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  1. Yep, exactly this. The research - and conversation around games in general - needs to have a better understanding of the types of benefit: the shared-experience type socialising you've described here, the online socialising that's going to become more prevalent as the world changes, direct learning (eg maths skills, learning facts), indirect learning (creative skills from Minecraft, problem solving, etc), relaxation and mood benefits, etc. The Speedball 2 case is probably crucial as well! Frustration and anger as a negative outcome. Should we shield younger players from those? Obviously they're a core part of the Fortnite experience and I think that's where a lot of parents' worry about it comes from.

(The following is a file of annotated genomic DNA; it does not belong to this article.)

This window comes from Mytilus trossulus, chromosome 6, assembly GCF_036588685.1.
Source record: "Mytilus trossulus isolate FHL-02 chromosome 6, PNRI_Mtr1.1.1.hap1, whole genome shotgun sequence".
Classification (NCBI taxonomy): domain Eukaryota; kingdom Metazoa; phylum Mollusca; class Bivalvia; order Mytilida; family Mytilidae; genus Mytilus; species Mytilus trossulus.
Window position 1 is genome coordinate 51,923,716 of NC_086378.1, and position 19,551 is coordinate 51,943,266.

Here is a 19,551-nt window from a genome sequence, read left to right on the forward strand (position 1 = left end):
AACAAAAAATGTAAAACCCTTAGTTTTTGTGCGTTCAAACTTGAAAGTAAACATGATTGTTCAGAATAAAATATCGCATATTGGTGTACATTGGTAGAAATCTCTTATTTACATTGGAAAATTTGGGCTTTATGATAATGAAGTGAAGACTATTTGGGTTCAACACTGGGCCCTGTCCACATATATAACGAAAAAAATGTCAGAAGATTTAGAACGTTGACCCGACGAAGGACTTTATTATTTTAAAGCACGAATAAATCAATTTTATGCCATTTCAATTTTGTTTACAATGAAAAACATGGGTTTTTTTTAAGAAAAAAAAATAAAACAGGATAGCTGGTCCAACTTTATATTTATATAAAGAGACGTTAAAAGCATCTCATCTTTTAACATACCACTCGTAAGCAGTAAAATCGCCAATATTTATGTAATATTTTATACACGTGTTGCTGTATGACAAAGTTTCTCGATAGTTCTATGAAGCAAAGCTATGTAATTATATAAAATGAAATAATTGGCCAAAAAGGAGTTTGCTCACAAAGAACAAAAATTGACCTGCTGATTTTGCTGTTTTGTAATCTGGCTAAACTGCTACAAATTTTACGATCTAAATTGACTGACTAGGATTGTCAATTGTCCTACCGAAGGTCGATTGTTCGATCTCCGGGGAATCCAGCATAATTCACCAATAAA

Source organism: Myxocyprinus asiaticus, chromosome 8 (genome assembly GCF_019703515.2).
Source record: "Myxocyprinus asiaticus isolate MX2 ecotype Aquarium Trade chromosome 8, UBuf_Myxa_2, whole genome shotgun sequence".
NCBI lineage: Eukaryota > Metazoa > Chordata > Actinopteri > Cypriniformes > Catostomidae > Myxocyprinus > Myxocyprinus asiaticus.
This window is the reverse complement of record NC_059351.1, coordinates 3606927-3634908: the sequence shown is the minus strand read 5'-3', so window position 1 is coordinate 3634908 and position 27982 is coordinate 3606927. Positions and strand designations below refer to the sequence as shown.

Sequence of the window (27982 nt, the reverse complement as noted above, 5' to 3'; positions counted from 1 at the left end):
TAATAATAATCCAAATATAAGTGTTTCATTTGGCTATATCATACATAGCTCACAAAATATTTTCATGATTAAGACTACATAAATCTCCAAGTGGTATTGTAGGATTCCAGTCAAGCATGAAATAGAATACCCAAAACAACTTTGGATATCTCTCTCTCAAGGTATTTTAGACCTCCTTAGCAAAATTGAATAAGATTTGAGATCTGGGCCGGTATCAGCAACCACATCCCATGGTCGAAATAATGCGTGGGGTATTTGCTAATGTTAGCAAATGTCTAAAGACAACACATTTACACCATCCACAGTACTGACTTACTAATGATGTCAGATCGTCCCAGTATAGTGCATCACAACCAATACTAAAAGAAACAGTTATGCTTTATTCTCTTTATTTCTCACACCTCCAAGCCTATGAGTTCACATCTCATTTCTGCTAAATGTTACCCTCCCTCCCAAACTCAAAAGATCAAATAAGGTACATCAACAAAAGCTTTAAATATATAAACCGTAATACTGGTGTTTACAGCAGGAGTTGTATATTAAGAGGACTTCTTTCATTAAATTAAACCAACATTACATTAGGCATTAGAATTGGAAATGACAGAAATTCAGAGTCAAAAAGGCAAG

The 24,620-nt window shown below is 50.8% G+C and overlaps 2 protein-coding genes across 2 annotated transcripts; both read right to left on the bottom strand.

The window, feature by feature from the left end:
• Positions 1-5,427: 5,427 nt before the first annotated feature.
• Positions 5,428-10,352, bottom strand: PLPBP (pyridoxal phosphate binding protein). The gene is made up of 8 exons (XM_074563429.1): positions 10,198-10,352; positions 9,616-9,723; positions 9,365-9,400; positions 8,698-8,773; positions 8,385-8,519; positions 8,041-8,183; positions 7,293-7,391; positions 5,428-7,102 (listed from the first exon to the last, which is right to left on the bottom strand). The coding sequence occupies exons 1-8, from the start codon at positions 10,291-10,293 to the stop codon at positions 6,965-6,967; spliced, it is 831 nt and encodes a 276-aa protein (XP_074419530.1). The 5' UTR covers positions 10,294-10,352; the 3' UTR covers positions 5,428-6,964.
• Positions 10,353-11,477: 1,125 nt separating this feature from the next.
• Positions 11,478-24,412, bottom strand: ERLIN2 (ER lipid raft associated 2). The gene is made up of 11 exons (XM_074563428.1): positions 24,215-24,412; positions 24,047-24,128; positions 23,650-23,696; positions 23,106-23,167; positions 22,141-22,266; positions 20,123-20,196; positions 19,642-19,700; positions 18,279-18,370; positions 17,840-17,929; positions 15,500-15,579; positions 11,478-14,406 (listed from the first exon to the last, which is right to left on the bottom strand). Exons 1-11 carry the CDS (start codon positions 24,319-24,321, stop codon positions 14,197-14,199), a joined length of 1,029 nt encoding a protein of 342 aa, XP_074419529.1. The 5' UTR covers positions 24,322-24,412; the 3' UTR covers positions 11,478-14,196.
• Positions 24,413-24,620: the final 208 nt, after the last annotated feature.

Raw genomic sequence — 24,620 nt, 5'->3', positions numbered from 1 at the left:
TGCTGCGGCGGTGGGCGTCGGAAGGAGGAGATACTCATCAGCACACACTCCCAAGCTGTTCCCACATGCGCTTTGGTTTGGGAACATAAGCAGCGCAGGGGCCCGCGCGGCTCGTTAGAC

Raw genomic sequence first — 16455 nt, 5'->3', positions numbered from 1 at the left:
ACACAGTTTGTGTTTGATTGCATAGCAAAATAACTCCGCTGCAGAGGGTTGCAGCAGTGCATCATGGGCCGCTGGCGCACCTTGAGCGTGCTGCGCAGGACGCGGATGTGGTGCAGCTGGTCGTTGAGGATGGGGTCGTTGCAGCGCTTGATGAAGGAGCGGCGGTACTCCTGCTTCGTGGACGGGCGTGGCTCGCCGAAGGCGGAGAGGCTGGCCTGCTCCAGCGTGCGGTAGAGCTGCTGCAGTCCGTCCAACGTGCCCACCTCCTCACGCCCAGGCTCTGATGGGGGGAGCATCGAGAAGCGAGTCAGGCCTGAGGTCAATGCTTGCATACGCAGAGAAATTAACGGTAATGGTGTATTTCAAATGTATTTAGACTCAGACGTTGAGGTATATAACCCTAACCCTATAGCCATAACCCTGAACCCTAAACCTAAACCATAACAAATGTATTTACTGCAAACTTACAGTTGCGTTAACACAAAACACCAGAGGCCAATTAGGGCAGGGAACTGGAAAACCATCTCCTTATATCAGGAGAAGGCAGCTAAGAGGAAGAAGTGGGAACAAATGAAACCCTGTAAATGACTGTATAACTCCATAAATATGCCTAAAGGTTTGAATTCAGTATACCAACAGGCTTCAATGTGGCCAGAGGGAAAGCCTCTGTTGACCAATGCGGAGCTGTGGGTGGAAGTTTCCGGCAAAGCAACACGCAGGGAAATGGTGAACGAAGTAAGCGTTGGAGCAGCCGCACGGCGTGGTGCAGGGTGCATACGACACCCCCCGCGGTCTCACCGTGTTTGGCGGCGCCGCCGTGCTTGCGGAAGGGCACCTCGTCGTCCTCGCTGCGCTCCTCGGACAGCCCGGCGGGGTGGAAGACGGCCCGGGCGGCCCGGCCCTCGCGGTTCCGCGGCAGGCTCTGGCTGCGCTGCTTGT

2. So a couple of things here: with my interests coming from working in health and cognitive psych, and more recently working as a UX researcher in games. I've recently done some work that was focused on kids gaming activities during lockdown. If I had to comment on the general body of research on screen time, I'd say two main things: the negative effects they are showing are small (and I mean that formally - as in, the effect sizes are small. Way too much focus on showing significance at the moment without considering the practical impact, but that's early days research for you), and the quality of the body of research itself is low (I don't mean that as a slight: again, it's partly a result of an immature research field. Not enough studies, poor replicability, little ability to generalise, few good systematic reviews and meta-analyses) Here's the other thing with the research, from talking to researchers and attending conferences: too many of them have low digital literacy themselves. They barely differentiate between using devices to do different activities - watching videos vs playing games for example - and certainly are not at the level of differentiating between the nuances of various games. If I asked you 'are games good for you' - you'd ask "which games?" The same questions should be applied to screen time. When Times Table Rockstars and PUBG are both falling under the same metric, something is going very wrong. But again, all understandable. Researchers - psychologists especially - need simple metrics to start out with, and a screen time is easy to obtain on a mass scale. As time goes on, I think the direction of travel is that we will begin to tease it out: we will break down and classify device activities better. And we will begin to address covariates, moderators and mediators, which are just barely addressed in the current research. Eg: household income - this impacts access to devices but also then impacts access to quality of apps and games available. With less money available for purchases children are shuttled towards FTP games, which are often a mess of dark patterns, microtransactions, pushy notifications, and terrible ethical practices overall. There are issues around underlying conditions - some studies do not even account for increased device use in children with limited mobility, which could be enough to create the very modest effects shown. Attention also: be wary of blaming attention issues on prior use of screen time, when even the most negative of studies have not been willing to establish causality/direction of cause here. The evidence is extremely weak on attention, cognition , etc. And lots of other similar issues. The other big consideration that I think changes the screen time debate is relative risk. How much more risky is greater screen time than other activities? One comparison I saw was that it's about as increased a risk as having a diet that included potatoes. Although any nuanced discussion of relative risk needs to look at the combined risk of eating potatoes AND screen time, of course.. but the message is that screen time (and games) are best managed as part of an overall pattern of risk and behaviour, with no good evidence that it has a worse impact on children's lives than many of the other behaviours we encourage without even thinking about it. We have to look at how things like Fortnite and Roblox have been used in the last few months: for some children they've been their main channel for socialising with their friends. But anyway, to get off the academic stuff, many of the parents I spoke to were coming around to the view that if they could find apps and software that they felt confident about, they would probably lift screen time restrictions. This is a good direction to move in I think: things like Osmo and the Namco-Bandai one (have forgotten the name) are learning tools that children view as primarily enjoyable games, and that's great. More digital literacy in parents, in educators, in researchers will be what helps them to make better choices and guidance about what devices and apps children use.